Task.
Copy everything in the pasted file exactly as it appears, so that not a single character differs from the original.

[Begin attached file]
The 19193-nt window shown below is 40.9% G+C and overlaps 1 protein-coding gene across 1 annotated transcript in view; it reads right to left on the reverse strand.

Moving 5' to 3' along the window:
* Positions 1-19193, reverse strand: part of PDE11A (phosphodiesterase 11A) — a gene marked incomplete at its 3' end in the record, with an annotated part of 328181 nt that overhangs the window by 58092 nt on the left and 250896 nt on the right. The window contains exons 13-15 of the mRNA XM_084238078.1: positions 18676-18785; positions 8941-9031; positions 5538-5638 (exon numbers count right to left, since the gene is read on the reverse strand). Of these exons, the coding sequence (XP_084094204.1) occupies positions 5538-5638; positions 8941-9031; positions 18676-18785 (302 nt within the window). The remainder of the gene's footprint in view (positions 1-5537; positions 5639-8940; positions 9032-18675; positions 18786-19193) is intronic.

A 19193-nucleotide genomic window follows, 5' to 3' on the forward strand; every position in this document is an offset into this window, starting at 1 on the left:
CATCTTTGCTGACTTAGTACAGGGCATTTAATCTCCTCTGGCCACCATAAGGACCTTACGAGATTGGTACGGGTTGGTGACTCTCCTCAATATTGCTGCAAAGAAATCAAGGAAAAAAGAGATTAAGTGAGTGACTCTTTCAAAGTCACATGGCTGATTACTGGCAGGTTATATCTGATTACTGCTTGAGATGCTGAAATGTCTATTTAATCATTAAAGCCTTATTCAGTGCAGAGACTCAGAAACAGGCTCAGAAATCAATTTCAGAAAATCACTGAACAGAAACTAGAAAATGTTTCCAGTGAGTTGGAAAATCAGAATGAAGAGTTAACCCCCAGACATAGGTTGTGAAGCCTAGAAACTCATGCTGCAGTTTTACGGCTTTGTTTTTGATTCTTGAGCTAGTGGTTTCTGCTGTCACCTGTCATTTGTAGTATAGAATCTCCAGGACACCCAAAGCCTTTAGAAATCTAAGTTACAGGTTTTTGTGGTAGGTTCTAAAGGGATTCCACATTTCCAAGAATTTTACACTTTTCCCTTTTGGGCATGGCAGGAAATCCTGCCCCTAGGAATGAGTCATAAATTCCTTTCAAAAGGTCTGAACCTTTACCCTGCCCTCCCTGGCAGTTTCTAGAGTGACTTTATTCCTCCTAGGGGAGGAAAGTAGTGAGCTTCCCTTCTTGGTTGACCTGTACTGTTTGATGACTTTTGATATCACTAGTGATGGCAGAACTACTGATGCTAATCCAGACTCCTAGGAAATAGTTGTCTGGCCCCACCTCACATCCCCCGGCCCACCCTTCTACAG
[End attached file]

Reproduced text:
The 19193-nt window shown below is 40.9% G+C and overlaps 1 protein-coding gene across 1 annotated transcript in view; it reads right to left on the reverse strand.

Moving 5' to 3' along the window:
* Positions 1-19193, reverse strand: part of PDE11A (phosphodiesterase 11A) — a gene marked incomplete at its 3' end in the record, with an annotated part of 328181 nt that overhangs the window by 58092 nt on the left and 250896 nt on the right. The window contains exons 13-15 of the mRNA XM_084238078.1: positions 18676-18785; positions 8941-9031; positions 5538-5638 (exon numbers count right to left, since the gene is read on the reverse strand). Of these exons, the coding sequence (XP_084094204.1) occupies positions 5538-5638; positions 8941-9031; positions 18676-18785 (302 nt within the window). The remainder of the gene's footprint in view (positions 1-5537; positions 5639-8940; positions 9032-18675; positions 18786-19193) is intronic.

A 19193-nucleotide genomic window follows, 5' to 3' on the forward strand; every position in this document is an offset into this window, starting at 1 on the left:
CATCTTTGCTGACTTAGTACAGGGCATTTAATCTCCTCTGGCCACCATAAGGACCTTACGAGATTGGTACGGGTTGGTGACTCTCCTCAATATTGCTGCAAAGAAATCAAGGAAAAAAGAGATTAAGTGAGTGACTCTTTCAAAGTCACATGGCTGATTACTGGCAGGTTATATCTGATTACTGCTTGAGATGCTGAAATGTCTATTTAATCATTAAAGCCTTATTCAGTGCAGAGACTCAGAAACAGGCTCAGAAATCAATTTCAGAAAATCACTGAACAGAAACTAGAAAATGTTTCCAGTGAGTTGGAAAATCAGAATGAAGAGTTAACCCCCAGACATAGGTTGTGAAGCCTAGAAACTCATGCTGCAGTTTTACGGCTTTGTTTTTGATTCTTGAGCTAGTGGTTTCTGCTGTCACCTGTCATTTGTAGTATAGAATCTCCAGGACACCCAAAGCCTTTAGAAATCTAAGTTACAGGTTTTTGTGGTAGGTTCTAAAGGGATTCCACATTTCCAAGAATTTTACACTTTTCCCTTTTGGGCATGGCAGGAAATCCTGCCCCTAGGAATGAGTCATAAATTCCTTTCAAAAGGTCTGAACCTTTACCCTGCCCTCCCTGGCAGTTTCTAGAGTGACTTTATTCCTCCTAGGGGAGGAAAGTAGTGAGCTTCCCTTCTTGGTTGACCTGTACTGTTTGATGACTTTTGATATCACTAGTGATGGCAGAACTACTGATGCTAATCCAGACTCCTAGGAAATAGTTGTCTGGCCCCACCTCACATCCCCCGGCCCACCCTTCTACAG